News Bureau | University of Illinois

University of Illinois at Urbana-Champaign logo


2000 | 2001 | 2002 | 2003 | 2004 | 2005 | 2006 | 2007 | 2008
Email to a friend envelope icon for send to a friend

Battered women who kill in non-beating situation have self-defense right

Mark Reutter, Business & Law Editor


Kit Kinports
Click photo to enlarge
Photo by Illini Studios
Kit Kinports, a UI professor of law, argues that the claims made by victims of domestic violence are a legitimate extension of the longstanding rules of self-defense.

CHAMPAIGN, Ill. — Answering critics of the “battered woman syndrome,” a University of Illinois expert argues that the claims made by victims of domestic violence are a legitimate extension of the longstanding rules of self-defense.

Many dispute the notion that the legal protection of self-defense can be extended to a woman who kills a partner at some time other than during a beating. According to Alan M. Dershowitz, a Harvard law professor, a battered woman “has the option of either leaving or calling the police” rather than taking matters into her own hands.

Self-defense claims raised by battered women have encountered the greatest objections in cases in which a woman claims that a history of abuse led her to kill her partner as he slept or was not engaged in violence.

“Although statistically most domestic violence killings do not fall into this category,” such killings raise the most troublesome questions for battered women claiming self-defense, wrote Kit Kinports, a law professor at the University of Illinois College of Law. “Can a woman who kills under these circumstances legitimately argue that she acted in self-defense – that, pursuant to the prevailing definition of the defense, she honestly and reasonably believed she was in imminent danger of danger or serious bodily harm?”

In an article in the Saint Louis University Public Law Review, Kinports goes through the legal questions raised by such cases. Critics, for example, charge that a battered woman cannot hope to satisfy the “reasonableness” requirement of the self-defense standard because her belief that force was necessary was objectively not reasonable.

Kinports argued that evidence of a history of beatings or chokings by a partner can provide an objective standard for evaluating a defendant’s state of mind and her claim that she believed she was under a dire threat.

“The so-called ‘reasonable battered woman’ standard adopted by some courts is just a shorthand description for the conventional ‘reasonable person under the circumstances’ standard that courts apply in all self-defense cases,” she wrote. In addition, the courts can evaluate through expert witnesses the growing body of empirical work about domestic violence and the “battered women syndrome,” a term coined by psychologist Lenore Walker in 1979.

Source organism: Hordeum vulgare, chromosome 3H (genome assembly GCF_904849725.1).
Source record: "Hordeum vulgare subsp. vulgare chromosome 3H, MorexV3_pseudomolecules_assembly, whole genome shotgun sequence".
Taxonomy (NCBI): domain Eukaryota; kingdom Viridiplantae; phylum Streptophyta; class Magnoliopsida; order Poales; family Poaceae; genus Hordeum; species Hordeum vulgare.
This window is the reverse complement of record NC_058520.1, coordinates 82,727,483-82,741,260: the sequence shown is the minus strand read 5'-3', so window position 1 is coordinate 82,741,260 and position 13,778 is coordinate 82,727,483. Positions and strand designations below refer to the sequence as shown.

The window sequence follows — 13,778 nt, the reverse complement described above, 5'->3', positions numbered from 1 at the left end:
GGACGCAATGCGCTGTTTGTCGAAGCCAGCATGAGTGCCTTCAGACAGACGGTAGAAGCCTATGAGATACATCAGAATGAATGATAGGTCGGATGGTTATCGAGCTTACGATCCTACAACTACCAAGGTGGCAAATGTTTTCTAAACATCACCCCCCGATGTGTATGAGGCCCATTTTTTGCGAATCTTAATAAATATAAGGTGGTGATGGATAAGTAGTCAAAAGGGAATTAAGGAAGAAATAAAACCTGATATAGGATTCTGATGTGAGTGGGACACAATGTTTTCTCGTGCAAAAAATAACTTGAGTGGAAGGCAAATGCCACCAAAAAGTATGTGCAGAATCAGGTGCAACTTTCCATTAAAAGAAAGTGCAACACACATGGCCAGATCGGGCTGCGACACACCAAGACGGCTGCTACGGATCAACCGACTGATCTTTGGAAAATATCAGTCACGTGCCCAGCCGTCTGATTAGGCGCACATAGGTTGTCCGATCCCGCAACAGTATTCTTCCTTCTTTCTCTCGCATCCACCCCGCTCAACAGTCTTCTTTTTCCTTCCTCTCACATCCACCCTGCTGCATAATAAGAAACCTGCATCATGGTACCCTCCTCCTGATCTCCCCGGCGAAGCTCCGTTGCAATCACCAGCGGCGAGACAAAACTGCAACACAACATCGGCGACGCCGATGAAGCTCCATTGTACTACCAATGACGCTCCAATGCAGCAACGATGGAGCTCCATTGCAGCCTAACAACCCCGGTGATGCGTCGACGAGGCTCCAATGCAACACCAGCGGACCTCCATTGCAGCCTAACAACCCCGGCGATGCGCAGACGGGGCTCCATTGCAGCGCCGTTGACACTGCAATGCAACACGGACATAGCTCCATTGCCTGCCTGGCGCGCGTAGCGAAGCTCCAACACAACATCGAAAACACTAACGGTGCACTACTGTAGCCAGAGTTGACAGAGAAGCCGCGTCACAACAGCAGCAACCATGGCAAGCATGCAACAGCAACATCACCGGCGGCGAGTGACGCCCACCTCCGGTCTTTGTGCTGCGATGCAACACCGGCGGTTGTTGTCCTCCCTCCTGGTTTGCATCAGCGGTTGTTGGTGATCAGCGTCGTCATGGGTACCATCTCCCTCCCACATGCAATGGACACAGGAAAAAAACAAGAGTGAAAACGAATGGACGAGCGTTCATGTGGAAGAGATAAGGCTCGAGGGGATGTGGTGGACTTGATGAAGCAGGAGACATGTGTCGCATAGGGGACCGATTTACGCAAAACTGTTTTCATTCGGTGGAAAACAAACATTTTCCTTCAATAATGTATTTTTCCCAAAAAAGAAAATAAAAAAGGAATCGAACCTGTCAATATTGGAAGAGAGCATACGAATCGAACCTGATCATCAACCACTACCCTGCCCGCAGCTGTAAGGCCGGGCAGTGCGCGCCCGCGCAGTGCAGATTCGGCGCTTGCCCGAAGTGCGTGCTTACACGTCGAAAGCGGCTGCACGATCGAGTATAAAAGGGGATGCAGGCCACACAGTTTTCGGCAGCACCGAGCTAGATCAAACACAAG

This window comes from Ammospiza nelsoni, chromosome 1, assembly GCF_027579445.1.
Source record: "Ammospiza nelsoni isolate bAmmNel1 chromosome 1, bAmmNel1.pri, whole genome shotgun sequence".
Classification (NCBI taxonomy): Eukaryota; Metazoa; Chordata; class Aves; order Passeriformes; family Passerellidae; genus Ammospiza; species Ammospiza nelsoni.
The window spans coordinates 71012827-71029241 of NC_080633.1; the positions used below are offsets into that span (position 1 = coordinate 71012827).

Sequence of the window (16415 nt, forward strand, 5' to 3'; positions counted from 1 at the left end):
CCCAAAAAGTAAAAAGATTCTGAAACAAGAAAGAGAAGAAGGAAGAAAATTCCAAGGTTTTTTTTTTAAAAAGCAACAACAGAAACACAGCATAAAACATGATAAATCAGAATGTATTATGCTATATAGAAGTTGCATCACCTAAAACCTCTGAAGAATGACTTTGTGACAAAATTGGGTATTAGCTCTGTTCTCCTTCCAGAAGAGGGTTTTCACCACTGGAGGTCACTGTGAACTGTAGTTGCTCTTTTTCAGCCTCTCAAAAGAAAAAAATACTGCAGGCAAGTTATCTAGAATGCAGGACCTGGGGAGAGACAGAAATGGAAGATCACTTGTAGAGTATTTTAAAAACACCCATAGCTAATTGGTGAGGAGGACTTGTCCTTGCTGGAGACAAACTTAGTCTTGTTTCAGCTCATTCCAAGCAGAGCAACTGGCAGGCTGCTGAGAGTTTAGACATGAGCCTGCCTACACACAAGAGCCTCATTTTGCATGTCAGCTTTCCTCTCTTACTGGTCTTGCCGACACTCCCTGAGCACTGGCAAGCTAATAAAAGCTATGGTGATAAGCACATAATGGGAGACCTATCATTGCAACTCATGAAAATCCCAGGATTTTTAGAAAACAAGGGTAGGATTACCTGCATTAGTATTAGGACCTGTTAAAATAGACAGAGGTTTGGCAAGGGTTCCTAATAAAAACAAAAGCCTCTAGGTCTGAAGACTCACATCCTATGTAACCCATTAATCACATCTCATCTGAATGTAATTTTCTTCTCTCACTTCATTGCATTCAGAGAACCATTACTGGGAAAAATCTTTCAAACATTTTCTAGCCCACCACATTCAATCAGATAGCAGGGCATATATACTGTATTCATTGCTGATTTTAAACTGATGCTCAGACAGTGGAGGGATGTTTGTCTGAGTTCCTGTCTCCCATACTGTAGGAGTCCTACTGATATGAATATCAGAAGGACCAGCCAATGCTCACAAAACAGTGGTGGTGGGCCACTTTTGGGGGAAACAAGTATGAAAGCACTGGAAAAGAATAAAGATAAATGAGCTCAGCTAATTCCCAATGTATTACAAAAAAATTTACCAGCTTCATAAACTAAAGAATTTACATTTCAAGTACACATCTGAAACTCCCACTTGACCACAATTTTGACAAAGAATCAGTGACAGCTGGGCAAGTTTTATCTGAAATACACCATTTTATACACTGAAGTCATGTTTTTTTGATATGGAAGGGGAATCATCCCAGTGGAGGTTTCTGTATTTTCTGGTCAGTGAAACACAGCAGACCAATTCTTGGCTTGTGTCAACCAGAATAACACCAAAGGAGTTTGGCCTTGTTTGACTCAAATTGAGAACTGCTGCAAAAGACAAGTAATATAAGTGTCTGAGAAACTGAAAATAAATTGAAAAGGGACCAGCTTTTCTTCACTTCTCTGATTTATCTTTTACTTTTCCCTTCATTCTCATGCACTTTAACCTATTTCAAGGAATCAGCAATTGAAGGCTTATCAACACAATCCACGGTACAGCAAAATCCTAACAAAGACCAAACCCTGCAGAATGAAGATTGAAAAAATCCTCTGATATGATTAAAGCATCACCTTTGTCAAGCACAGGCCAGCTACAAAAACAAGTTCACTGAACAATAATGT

Focusing on the self-defense standard’s “imminence” requirement, Kinports faults critics who argue that a woman who kills her partner while he is asleep cannot reasonably assert that she is in imminent danger. Kinports cites research finding that a woman sometimes can only realistically protect herself when the batterer is sleeping and, further, that leaving an abusive partner may subject her to even greater harm.

“At least half of the women who leave their abusers are followed and harassed or further attacked by them,” she noted, citing figures indicating that the majority of men who kill their spouses do so after the couple has separated or divorced.

Calling the police, as Dershowitz suggested, is frequently futile under real-world conditions, according to Kinports. “At least half of protective orders against an abusive spouse are violated at least once, and many are violated repeatedly. The police are still much more likely to arrest in a case involving stranger assault and are reluctant to arrest unless the abuser committed some independent crime.”

Likewise, requesting a court protective order can be especially risky for mothers, because state authorities are increasingly bringing neglect proceedings against women whose children witness family violence or are themselves victims of abuse.

A U.S. Department of Justice study in 2000 found that 85 percent of domestic assault cases involved men attacking women. The report estimated that 4.5 million male-on-female assaults take place yearly in the U.S, affecting 1.3 million women, resulting in an annual rate of 44.2 assaults per 1,000 women over the age of 17.

What’s more, one in three female murders in 2001 was at the hands of the victim’s husband or boyfriend, compared with one in 35 men killed by a wife or girlfriend, according to the Federal Bureau of Investigation’s Uniform Crime Reports.

While the proportion of women killed by their male intimates has stayed roughly the same between 1971 and 2001 (at the 31-33 percent level), the proportion of males killed by their wives or girlfriends has dropped from 7.8 percent in 1971 to 2.8 percent in 2001, according to the FBI reports.

“As our experience with 30 years of reform efforts has demonstrated, the gender bias that leads individual men to feel free to beat their partners – and that leads society to treat that violence more cavalierly than it treats stranger assault – is so well entrenched that it has proven very resistant to change,” the Illinois scholar pointed out.

“Certainly while we continue our efforts to end violence against women, we should strive to give battered women’s self-defense claims the same consideration we have traditionally afforded to defenses raised by male defendants.”

Kinports’ article is titled, “So Much Activity, So Little Change: A Reply to the Critics of Battered Women’s Self-Defense.”